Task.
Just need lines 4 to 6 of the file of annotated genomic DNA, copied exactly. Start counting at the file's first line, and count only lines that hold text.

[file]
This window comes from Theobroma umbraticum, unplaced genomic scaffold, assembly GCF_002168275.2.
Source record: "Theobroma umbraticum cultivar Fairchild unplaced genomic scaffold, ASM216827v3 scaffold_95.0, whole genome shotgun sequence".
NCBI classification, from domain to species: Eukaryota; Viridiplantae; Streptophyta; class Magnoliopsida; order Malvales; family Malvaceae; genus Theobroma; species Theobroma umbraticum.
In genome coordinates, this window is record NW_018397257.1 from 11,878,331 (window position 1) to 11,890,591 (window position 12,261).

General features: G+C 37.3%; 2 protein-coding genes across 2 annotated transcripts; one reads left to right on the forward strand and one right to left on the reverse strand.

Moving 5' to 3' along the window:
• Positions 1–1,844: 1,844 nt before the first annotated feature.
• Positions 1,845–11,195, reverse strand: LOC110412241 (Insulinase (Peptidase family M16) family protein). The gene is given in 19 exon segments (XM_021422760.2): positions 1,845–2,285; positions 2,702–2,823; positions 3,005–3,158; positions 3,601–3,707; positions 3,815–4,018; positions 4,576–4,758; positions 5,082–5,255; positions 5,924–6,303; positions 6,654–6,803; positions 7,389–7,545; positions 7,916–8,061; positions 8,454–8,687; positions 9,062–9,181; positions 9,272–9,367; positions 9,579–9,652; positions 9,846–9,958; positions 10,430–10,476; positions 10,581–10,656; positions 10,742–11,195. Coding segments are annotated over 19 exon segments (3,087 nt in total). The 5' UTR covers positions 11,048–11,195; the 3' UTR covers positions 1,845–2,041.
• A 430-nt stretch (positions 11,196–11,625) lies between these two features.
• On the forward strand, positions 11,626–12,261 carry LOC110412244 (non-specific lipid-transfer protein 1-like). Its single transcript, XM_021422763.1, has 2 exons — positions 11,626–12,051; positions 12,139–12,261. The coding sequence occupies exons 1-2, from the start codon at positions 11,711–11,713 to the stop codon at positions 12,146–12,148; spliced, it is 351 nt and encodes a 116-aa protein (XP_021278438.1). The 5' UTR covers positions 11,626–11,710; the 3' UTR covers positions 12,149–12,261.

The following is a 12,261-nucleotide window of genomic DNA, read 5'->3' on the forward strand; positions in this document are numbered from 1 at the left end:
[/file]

In genome coordinates, this window is record NW_018397257.1 from 11,878,331 (window position 1) to 11,890,591 (window position 12,261).

General features: G+C 37.3%; 2 protein-coding genes across 2 annotated transcripts; one reads left to right on the forward strand and one right to left on the reverse strand.

Moving 5' to 3' along the window: